I found this blog because I'm looking for advice. I've realized four years ago that I was unhappy with myself. I lived a poor, and dead end life. So I decided to look closely at my lifestyle and eliminate some bad habits and replace them with good ones. I also got a second job to make more money, and lived in relative poverty by choice. And it worked! I'm healthy financially and I've gotten a chance to learn anything I've wanted to know. I'm strong and smarter than I used to be. I think I know what God is, and everyday I work to be better than the day before. But, I can't connect with my old friends because they do all the things I dont want to be a part of any more, because they dont care to do well for themselves as much. In a way, to put it bluntly, they're not usefull to me. I'd rather make friends with people I truely admire and respect. I dont feel like I can tell them that I basically think they're bad people. They've done nothing to harm me personally, but I want nothing to do with them. What do you think?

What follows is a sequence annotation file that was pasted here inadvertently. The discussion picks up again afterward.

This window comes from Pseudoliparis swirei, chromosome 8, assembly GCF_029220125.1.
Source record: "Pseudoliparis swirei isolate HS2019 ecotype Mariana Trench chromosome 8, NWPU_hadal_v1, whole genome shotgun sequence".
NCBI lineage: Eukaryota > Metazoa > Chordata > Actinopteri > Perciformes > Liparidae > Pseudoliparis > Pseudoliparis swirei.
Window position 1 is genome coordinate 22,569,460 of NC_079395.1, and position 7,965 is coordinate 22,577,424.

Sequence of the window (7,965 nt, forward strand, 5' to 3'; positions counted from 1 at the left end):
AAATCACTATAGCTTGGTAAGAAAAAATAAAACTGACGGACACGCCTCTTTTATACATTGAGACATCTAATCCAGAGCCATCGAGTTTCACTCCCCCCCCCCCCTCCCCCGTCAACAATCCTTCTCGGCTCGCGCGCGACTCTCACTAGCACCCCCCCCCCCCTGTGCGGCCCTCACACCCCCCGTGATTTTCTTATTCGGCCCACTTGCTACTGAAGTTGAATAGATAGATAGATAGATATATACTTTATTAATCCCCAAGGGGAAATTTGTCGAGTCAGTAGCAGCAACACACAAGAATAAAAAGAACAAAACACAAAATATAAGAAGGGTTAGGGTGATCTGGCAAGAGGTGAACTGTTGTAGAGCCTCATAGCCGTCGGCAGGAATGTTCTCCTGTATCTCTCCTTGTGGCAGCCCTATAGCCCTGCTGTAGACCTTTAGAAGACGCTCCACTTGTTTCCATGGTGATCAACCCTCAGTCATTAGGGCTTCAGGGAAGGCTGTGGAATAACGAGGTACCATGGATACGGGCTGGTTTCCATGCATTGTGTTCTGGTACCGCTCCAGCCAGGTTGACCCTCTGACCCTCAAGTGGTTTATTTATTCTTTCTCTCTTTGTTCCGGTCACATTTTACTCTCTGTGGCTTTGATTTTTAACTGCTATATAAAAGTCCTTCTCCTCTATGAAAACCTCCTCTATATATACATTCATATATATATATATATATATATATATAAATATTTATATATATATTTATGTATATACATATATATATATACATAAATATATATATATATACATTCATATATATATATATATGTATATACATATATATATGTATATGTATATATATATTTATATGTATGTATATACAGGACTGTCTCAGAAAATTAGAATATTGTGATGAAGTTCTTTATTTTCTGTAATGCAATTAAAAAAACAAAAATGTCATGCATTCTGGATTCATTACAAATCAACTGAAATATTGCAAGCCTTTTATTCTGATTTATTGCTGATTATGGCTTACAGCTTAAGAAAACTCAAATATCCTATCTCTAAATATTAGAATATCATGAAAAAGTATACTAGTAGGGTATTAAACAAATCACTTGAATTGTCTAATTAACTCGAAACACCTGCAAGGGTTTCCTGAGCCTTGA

Indeed, that's one of the hardest parts about becoming successful.
Most people don't like to change after they get established. If you improve quickly, it can upset and turn off old friends and cause breaks in friendship.
Perhaps the worst time is when you're still on a shaky ground with your old improvement. I remember one time, I was going through a super healthy kick. Lots of gym, weights, very clean and healthy diet. But with one of my buddies, we always ate junk food together when we got together. Pizza, chicken wings, burgers and fries, stuff like that.
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Total Focus; Total Enjoyment by Tynan, as told to Sebastian Marshall
When I turned 30 and I had a minor freak out… I thought, "I'll be 40 in not long, and then 50… there's things I want to do in my life, and they're not happening at this pace."
Before that, I had a general idea of things I wanted to do and have in my life, but I went about in an unstructured way. It was good in a lot of ways. It made be a broad process, but not much depth.